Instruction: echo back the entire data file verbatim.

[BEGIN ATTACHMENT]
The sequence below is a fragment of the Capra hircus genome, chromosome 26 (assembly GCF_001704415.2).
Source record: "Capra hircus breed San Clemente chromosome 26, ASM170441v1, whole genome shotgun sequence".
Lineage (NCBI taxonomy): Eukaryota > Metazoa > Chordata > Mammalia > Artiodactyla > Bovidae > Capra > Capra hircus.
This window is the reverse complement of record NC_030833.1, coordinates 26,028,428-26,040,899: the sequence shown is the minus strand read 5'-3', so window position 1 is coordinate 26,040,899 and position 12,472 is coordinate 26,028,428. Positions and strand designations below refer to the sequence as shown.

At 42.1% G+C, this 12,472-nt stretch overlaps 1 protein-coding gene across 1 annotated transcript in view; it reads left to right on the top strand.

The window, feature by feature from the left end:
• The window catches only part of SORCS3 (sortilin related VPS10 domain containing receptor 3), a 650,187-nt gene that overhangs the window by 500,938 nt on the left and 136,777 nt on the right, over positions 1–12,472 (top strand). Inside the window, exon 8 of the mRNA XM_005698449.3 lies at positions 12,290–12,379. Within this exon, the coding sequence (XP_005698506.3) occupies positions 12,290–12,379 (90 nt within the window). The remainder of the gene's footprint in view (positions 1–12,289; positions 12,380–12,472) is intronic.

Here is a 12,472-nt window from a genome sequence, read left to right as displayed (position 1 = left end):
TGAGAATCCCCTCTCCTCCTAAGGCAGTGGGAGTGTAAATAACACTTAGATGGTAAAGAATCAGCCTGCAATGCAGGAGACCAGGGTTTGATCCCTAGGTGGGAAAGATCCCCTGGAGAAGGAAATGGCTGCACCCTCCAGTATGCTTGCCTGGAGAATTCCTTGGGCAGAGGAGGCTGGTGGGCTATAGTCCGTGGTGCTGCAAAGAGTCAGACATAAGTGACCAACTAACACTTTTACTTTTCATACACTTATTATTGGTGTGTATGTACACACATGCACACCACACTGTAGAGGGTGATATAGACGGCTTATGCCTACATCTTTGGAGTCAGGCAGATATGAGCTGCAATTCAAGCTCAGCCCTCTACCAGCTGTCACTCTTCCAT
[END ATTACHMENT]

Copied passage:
The sequence below is a fragment of the Capra hircus genome, chromosome 26 (assembly GCF_001704415.2).
Source record: "Capra hircus breed San Clemente chromosome 26, ASM170441v1, whole genome shotgun sequence".
Lineage (NCBI taxonomy): Eukaryota > Metazoa > Chordata > Mammalia > Artiodactyla > Bovidae > Capra > Capra hircus.
This window is the reverse complement of record NC_030833.1, coordinates 26,028,428-26,040,899: the sequence shown is the minus strand read 5'-3', so window position 1 is coordinate 26,040,899 and position 12,472 is coordinate 26,028,428. Positions and strand designations below refer to the sequence as shown.

At 42.1% G+C, this 12,472-nt stretch overlaps 1 protein-coding gene across 1 annotated transcript in view; it reads left to right on the top strand.

The window, feature by feature from the left end:
• The window catches only part of SORCS3 (sortilin related VPS10 domain containing receptor 3), a 650,187-nt gene that overhangs the window by 500,938 nt on the left and 136,777 nt on the right, over positions 1–12,472 (top strand). Inside the window, exon 8 of the mRNA XM_005698449.3 lies at positions 12,290–12,379. Within this exon, the coding sequence (XP_005698506.3) occupies positions 12,290–12,379 (90 nt within the window). The remainder of the gene's footprint in view (positions 1–12,289; positions 12,380–12,472) is intronic.

Here is a 12,472-nt window from a genome sequence, read left to right as displayed (position 1 = left end):
TGAGAATCCCCTCTCCTCCTAAGGCAGTGGGAGTGTAAATAACACTTAGATGGTAAAGAATCAGCCTGCAATGCAGGAGACCAGGGTTTGATCCCTAGGTGGGAAAGATCCCCTGGAGAAGGAAATGGCTGCACCCTCCAGTATGCTTGCCTGGAGAATTCCTTGGGCAGAGGAGGCTGGTGGGCTATAGTCCGTGGTGCTGCAAAGAGTCAGACATAAGTGACCAACTAACACTTTTACTTTTCATACACTTATTATTGGTGTGTATGTACACACATGCACACCACACTGTAGAGGGTGATATAGACGGCTTATGCCTACATCTTTGGAGTCAGGCAGATATGAGCTGCAATTCAAGCTCAGCCCTCTACCAGCTGTCACTCTTCCAT